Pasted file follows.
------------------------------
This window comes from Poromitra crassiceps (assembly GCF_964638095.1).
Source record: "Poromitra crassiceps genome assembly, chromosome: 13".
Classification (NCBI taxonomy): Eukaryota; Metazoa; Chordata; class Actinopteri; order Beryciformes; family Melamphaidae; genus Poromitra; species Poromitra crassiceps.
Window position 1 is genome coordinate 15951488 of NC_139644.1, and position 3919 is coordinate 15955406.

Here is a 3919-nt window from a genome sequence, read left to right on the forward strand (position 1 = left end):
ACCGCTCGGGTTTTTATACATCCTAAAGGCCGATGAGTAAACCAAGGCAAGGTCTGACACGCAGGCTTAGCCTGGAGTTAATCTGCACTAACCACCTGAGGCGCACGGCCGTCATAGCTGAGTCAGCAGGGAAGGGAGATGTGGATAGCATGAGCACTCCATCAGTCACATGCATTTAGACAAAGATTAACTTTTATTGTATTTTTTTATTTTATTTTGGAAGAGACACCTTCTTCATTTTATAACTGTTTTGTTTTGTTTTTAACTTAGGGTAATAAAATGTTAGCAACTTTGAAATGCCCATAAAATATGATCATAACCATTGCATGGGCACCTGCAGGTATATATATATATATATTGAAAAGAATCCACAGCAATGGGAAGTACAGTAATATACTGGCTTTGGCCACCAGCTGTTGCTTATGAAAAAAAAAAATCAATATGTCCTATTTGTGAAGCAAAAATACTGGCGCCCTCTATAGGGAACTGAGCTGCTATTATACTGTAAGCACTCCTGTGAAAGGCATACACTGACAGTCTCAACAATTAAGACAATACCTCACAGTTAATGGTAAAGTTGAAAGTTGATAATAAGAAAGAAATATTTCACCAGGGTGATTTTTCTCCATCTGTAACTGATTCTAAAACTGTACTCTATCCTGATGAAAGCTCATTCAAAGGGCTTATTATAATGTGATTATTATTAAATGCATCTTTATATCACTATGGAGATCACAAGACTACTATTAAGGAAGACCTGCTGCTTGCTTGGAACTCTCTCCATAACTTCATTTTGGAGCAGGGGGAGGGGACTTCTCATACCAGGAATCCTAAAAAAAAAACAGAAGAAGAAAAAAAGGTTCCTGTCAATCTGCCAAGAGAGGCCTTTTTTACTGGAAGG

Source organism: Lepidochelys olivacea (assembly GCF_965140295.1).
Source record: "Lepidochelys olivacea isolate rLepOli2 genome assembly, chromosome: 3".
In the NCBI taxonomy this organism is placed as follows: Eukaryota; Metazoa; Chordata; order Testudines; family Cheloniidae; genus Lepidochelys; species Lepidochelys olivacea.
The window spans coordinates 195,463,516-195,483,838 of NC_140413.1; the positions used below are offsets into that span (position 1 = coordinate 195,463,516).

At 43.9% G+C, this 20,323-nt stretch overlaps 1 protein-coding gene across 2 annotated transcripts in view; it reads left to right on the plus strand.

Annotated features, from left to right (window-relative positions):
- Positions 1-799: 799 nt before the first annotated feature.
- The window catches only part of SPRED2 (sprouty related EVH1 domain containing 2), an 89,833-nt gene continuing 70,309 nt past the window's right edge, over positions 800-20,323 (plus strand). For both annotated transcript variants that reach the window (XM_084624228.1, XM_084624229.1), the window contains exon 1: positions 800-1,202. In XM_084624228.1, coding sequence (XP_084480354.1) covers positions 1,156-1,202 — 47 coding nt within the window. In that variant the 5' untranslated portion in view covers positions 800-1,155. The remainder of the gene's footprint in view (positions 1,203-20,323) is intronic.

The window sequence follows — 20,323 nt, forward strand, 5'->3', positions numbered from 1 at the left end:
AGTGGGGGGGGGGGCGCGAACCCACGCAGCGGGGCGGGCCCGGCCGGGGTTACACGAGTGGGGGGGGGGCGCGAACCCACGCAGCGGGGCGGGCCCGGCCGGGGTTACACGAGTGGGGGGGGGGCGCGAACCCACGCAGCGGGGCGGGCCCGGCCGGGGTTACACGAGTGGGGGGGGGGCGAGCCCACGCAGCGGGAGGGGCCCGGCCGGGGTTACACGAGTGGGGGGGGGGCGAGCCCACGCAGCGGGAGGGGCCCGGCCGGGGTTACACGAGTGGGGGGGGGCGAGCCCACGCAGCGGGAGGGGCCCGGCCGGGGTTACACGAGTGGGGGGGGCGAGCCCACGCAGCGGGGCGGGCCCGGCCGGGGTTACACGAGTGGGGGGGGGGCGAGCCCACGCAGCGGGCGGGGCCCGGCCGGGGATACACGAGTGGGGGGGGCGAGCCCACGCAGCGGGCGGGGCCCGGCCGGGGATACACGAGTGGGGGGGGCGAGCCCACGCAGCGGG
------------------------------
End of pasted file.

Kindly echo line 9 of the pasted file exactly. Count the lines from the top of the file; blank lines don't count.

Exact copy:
In the NCBI taxonomy this organism is placed as follows: Eukaryota; Metazoa; Chordata; order Testudines; family Cheloniidae; genus Lepidochelys; species Lepidochelys olivacea.